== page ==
Full merrily the humble-bec doth sing,
Till he hath lost his honey and his sting:
And being once subdued in armed tail,

Sweet honey and sweet notes together fail.
Good traders in the flesh, set this in your painted clothis.
As many as be here of pander's ball,
Your eyes, half out, weep out at Pandar's fall;
Or if you cannot weep, yet give some groans,

50 Though not for me, yet for your aching bones, Brethren and sisters of the hold door trade, Some: two months hence my will shall here be made: It should be now, but that my fear is this, Some galled goose of Winchester would hiss: Till then I'll sweat and seck about for eases, And at that time bequeathe you my diseases. [Eri


Catus MARCIUS, afterwards CAICS Conspirators with Aufidius.

A Citizen of Antium.
TiTu's LARTIUS, generals against Two Volscian Guards.

the Volscians.

VOLUMNIA, mother of Coriolanus. MENENTUS AGRIPPA, friend to Coriolanus.

VIRGILIA, wife to Coriolanus. SICINIUS VELUTUS, | tribunes of

VALERIA, friend to Virgilia. JUNIUS BRUTUS, the people.

Gentlewoman, attending on Vir. Young MARCIUS, son to Coriola

gilia. nus.

Roman and Volscian Senators, A Roman Herald.

Patricians, Ædiles, Lictors, SolTULLUS AUFIDIUS, general of the diers, Citizens, Messengers Ser Volscians.

vants to Aufidius, and other Lieutenant to Aufidius.

Attendants. SCENE: Rome and the neighbourhood; Corioli and the neigh

bourhood; Antium.


SCENE I. Rome. A street, Enter a company of mutinous Citizens, with staces, clubs, and

other weapons. First Cit. Before we proceed any further, hear me speak. AU. Speak, spcak.

First Cit. You are all resolved rather to die than to lamish?

All. Resolved, resolved.

First Cit. First, you know Caius Marcius is chief enemy to the people.

AU. We know't, we know't.

First Cit. Let us kill him, and we'll have corn at our own price. Is't a verdict?

11 All. No more talking on't; let it be donc: away, away! &c. Cit. One word, good citizens.

First Cit. We are accounted poor citizens, the patricians good. What authority surfeits on would relieve us: if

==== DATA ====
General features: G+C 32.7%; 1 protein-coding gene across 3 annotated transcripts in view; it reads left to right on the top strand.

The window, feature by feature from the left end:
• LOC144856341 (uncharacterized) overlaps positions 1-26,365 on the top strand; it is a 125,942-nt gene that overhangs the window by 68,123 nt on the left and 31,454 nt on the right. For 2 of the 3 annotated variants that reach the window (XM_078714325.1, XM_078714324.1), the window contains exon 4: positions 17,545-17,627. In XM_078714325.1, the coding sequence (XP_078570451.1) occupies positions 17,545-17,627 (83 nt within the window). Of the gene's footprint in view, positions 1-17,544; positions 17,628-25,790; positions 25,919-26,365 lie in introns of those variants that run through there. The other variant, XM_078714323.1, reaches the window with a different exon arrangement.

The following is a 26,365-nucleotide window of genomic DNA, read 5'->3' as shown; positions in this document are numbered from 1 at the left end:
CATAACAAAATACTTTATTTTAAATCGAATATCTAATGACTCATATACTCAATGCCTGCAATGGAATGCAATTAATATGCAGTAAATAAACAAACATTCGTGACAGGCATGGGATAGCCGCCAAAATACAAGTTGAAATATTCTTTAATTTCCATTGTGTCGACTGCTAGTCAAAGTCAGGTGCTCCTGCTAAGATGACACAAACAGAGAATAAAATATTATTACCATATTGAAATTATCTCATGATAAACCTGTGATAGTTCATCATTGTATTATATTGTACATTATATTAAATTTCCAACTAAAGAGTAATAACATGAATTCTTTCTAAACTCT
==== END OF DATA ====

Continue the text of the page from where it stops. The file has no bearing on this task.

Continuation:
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they would yield us but the superfluity, while it were wholesome, we might guess they relieved us humanely; but they think we are too dear: the leanness that afflicts us, the object of our misery, is as an inventory to particu. larize their abundance; our sufferance is a gain to them. Let us revenge this with our pikes, ere we become rakes: for the gods know I speak this in hunger for bread, not in thirst for revenge.

Sec. Crt. Would you proceed especially against Caius Marcius?

AU. Against him first: he's a very dog to the commonalty.

Sec. Cit. Consider you what services he bas done for his comtry?

First Cit. Very well; and could be content to give bim good report fort, but that he pays himself with being proud.

Sec. Cit. Nay, but speak not maliciously.

First Cit. I say unto you, what lie hath done famously. he did it to that end: though soft-conscienced men can bc content to say it was for his country, le did it to please his mother, and to be partly proud; which lie is, even to the altitude of his virtue.

41 Sec. Cit. What he cannot help in his nature, you account a vice in lim. You must in no way say he is coretous.

First Cit. If I must not, I need not be barren of accusations; he hail faults, with surplus, to tire in repetition. [Shouts within.) What shouts are these? The oilier side o' the city is risen: why stay we prating here? to the Capitol! AU. Come, come.

50 First Cit. Soft! who comes here?

Enter MENENIUS AGRIPPA. Sec. Cit. Worthy Menenius Agrippa; one that liath always loved the people.

First Cit. He's one honest cnough: would all the rest were so! Men. What work's, my countrymen, in hand? wliere 8:

you Wití bats ard clubs? The matter? speak, I pray you.

First Cit. Our business is not unknown to the senate; they have had inkling this fortnight what we intend to do, which now we'll show 'em in deeds. They say poor suitors bave strong brcatiis: they shall know we have strong arms too.